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Research Triangle Leaders Share Insights on Job Creation

The mayors of the Research Triangle share how their cities are working to create opportunities through innovation.

Today, the President traveled to North Carolina to meet with the Jobs and Competitiveness Council at the corporate and U.S. manufacturing headquarters of Cree, a leading manufacturer of energy efficient LED lighting. In addition, this morning members of the Jobs Council and senior Administration officials held five Listening and Action Sessions across the Research Triangle (Raleigh, Durham and Chapel Hill, North Carolina) to solicit input on how the public and private sectors can partner to create jobs and opportunities for small businesses. The mayors of the Research Triangle share their insights on how their cities have worked to create opportunities through innovation.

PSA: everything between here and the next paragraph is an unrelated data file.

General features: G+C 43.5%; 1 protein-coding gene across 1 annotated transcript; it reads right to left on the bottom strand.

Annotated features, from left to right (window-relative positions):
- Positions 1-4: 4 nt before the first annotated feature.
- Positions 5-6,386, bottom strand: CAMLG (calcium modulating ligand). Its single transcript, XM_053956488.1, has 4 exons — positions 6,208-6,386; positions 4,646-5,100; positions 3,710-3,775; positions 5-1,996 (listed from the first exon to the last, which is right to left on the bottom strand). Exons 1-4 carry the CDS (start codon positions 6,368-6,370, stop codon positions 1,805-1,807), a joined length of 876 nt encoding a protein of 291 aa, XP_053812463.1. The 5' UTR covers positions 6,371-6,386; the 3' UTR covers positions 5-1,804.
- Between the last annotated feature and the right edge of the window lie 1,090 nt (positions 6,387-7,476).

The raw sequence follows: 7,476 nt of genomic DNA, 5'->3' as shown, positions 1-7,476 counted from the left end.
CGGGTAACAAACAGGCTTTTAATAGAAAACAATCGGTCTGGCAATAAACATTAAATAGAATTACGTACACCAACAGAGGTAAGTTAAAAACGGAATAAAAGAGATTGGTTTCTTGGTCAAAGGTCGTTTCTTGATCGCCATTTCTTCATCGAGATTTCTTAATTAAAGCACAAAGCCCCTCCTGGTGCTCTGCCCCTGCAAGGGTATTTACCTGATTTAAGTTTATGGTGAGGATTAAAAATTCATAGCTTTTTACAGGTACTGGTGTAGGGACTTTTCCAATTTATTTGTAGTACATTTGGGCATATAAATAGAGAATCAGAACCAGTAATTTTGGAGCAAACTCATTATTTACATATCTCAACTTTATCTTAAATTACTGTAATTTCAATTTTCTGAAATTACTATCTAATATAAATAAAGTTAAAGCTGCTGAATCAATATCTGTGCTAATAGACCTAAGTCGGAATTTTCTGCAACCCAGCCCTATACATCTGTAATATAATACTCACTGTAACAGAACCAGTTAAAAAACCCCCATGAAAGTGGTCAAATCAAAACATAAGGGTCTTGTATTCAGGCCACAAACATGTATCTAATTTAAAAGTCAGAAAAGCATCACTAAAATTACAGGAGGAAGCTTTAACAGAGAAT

Mayor William V. “Bill” Bell of Durham explains that his city’s approach to job creation includes “strategic use of economic incentives to entice quality companies to relocate to Durham, bringing new jobs with them; creating a friendly atmosphere for budding entrepreneurs and for major corporate expansion; and using economic development grants and incentives to help support capital investment and job creation in existing high-growth industries.”

Mayor Mark Kleinschmidt of Chapel Hill fills us in on how the region has spurred economic investment: “Many years ago, North Carolina’s leaders had the foresight to understand the importance of innovative research and development when they created Research Triangle Park.  As a result, the Triangle has become a world class center of research and a model of forward thinking economic development.  This work has ensured that the United States has remained competitive in advanced manufacturing, innovation, and research and development.”

Finally, Mayor Charles Meeker of Raleigh lays out the three pillars of his city’s investment in innovation, “Raleigh’s commitment to sustainability is a cornerstone of its vision for the future. That vision is broad and comprehensive, focusing on the interdependent relationships of environmental stewardship, economic strength and social integrity. These three fundamental elements of sustainability define the vision and will serve to guide decisions Raleigh will need to make as a 21st Century City of Innovation.